Lot Archive


№ 222


27 September 1994

Hammer Price:

The Boer War and Great War group of four to Captain A.L. Prince, Loyal North Lancashire Regiment, late Manchester Regiment, killed in action in 1914

QUEEN'S SOUTH AFRICA 1899-1902, 3 clasps, Transvaal, South Africa 1901, South Africa 1902 (Lieut., Manch. Regt.); 1914 MONS STAR (Capt., L.N. Lan. R.); BRITISH WAR AND VICTORY MEDALS (Capt.) mounted court style for display, very fine (4)

Ex. Harry Usher Collection.

Captain Alick Lancelot Prince was officially reported 'killed' in action on 8 November 1914; but a subsequent Casualty List shows him as having been reported 'not killed but missing,' and a still later Casualty List, on 7 June 1915, shows him as having been 'unofficially reported killed,' He was the sixth son of the late T.T. Prince, of Laurel Lodge, Barnet, and of Mrs. Prince, 44 Grange Road, Ealing, was born on the 12 September 1878, and was educated at Malvern College, and Emanuel College, Cambridge, where he took his degree of B.A. in 1899. He received his commission in the Manchester Regiment in May 1901, becoming Lieutenant in the following December. He took part in the South African War, in which he was slightly wounded, being present at operations in the Transvaal, in 1901-02, receiving the Queen's medal with three claps. In February 1908 he was transferred to the Loyal North Lancashire Regiment and from April 1910 to May 1913 was employed with the Malay States Guides, being promoted Captain in September 1912. He rejoined the 1st Battalion of his Regiment shortly before war broke out, and for his services was mentioned in Sir John French's Despatch of the 30th November 1915.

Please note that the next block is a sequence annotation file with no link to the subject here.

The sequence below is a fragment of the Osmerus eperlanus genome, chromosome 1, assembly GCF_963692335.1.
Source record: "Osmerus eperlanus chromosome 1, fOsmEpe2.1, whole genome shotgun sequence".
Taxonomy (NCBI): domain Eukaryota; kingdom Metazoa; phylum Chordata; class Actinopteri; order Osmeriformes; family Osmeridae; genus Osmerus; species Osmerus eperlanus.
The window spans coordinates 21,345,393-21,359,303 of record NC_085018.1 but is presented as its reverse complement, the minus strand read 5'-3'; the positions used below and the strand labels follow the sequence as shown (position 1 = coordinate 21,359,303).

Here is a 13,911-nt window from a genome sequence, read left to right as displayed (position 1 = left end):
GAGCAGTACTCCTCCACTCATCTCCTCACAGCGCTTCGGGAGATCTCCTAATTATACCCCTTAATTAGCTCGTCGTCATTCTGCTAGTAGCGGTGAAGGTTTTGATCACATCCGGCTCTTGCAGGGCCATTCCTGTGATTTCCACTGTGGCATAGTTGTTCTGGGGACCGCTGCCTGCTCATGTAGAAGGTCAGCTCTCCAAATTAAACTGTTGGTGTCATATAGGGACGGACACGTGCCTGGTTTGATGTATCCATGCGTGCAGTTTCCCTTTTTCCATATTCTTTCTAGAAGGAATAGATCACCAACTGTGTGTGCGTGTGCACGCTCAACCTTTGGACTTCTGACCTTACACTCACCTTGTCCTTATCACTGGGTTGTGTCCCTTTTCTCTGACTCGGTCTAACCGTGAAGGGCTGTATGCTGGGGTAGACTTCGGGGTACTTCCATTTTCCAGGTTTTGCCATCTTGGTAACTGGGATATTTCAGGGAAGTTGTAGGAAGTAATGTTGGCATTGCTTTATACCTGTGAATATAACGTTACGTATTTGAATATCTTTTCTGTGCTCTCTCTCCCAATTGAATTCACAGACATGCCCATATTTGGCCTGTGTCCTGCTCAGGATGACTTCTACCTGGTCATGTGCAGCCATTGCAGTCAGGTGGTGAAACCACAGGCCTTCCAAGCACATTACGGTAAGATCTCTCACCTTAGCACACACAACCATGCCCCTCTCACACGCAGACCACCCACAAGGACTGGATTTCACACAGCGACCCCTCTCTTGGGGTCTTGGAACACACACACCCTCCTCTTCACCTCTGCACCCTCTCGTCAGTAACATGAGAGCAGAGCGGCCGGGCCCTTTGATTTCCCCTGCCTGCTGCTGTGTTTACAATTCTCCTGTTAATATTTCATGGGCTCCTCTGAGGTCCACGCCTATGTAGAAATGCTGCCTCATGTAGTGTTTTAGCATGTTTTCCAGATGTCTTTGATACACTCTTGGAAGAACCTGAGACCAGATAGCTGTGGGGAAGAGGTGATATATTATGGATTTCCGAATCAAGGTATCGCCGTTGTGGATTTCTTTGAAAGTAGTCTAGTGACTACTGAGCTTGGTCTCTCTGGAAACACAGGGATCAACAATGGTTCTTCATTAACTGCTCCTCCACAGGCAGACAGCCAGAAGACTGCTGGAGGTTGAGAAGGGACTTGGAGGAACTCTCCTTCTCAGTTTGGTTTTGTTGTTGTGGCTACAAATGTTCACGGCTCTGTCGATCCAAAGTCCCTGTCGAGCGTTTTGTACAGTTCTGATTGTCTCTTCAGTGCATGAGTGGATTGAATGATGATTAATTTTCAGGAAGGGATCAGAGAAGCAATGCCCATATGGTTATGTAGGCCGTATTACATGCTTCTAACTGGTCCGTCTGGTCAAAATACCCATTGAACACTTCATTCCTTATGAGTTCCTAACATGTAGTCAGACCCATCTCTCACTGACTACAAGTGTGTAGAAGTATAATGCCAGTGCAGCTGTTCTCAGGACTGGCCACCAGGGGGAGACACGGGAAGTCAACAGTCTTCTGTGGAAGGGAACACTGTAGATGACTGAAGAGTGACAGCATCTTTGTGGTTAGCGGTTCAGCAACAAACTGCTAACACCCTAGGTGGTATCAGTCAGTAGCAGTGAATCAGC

As regards the Officer's death, enquiries through the Red Cross showed that Private Mulholland of the Battalion informed a R.C. representative that he saw Captain Prince shot in the head some time in the first or second week in November, and the Private, who was in Captain Prince's Company, is certain the Officer is dead, and thinks he was buried at a place he called Linden Forest near Ypres, which may be Lindenhoek, close to Kemmel. A Corporal of the Battalion also wrote most circumstantially that he was next to the Captain and saw him shot in the head, and that he saw him lying dead twenty hours after, but too near the German lines to be reached. A Major of his Battalion writing in December 1914, said that from enquiries he had made he feared it was true that Captain Prince was killed. Captain Prince married Emma Caroline, daughter of William Beadell Bacon, Tunbridge Wells, and left two sons, Harold, born in November 1911, and Ralph Bacon, born in February 1914. (Ref Bond of Sacrifice)